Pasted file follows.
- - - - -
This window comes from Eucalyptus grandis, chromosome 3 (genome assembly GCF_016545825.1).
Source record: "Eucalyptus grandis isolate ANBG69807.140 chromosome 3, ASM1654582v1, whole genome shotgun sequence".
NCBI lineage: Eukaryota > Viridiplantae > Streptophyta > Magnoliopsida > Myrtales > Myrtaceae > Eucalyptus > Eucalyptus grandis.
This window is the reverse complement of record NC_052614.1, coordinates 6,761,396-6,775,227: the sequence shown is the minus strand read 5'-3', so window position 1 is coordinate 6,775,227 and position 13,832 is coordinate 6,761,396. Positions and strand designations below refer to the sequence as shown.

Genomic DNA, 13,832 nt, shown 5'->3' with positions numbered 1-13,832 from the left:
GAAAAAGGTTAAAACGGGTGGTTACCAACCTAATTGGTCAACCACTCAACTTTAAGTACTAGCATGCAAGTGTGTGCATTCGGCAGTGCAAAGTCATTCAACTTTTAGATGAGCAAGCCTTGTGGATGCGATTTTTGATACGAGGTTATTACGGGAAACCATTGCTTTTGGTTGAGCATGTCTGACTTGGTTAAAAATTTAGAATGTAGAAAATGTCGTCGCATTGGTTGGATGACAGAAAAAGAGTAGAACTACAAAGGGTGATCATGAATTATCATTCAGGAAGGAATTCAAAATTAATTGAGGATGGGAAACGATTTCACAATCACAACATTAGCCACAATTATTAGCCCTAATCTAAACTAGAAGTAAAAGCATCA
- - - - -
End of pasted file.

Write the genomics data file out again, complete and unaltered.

This window comes from Eucalyptus grandis, chromosome 3 (genome assembly GCF_016545825.1).
Source record: "Eucalyptus grandis isolate ANBG69807.140 chromosome 3, ASM1654582v1, whole genome shotgun sequence".
NCBI lineage: Eukaryota > Viridiplantae > Streptophyta > Magnoliopsida > Myrtales > Myrtaceae > Eucalyptus > Eucalyptus grandis.
This window is the reverse complement of record NC_052614.1, coordinates 6,761,396-6,775,227: the sequence shown is the minus strand read 5'-3', so window position 1 is coordinate 6,775,227 and position 13,832 is coordinate 6,761,396. Positions and strand designations below refer to the sequence as shown.

Genomic DNA, 13,832 nt, shown 5'->3' with positions numbered 1-13,832 from the left:
GAAAAAGGTTAAAACGGGTGGTTACCAACCTAATTGGTCAACCACTCAACTTTAAGTACTAGCATGCAAGTGTGTGCATTCGGCAGTGCAAAGTCATTCAACTTTTAGATGAGCAAGCCTTGTGGATGCGATTTTTGATACGAGGTTATTACGGGAAACCATTGCTTTTGGTTGAGCATGTCTGACTTGGTTAAAAATTTAGAATGTAGAAAATGTCGTCGCATTGGTTGGATGACAGAAAAAGAGTAGAACTACAAAGGGTGATCATGAATTATCATTCAGGAAGGAATTCAAAATTAATTGAGGATGGGAAACGATTTCACAATCACAACATTAGCCACAATTATTAGCCCTAATCTAAACTAGAAGTAAAAGCATCA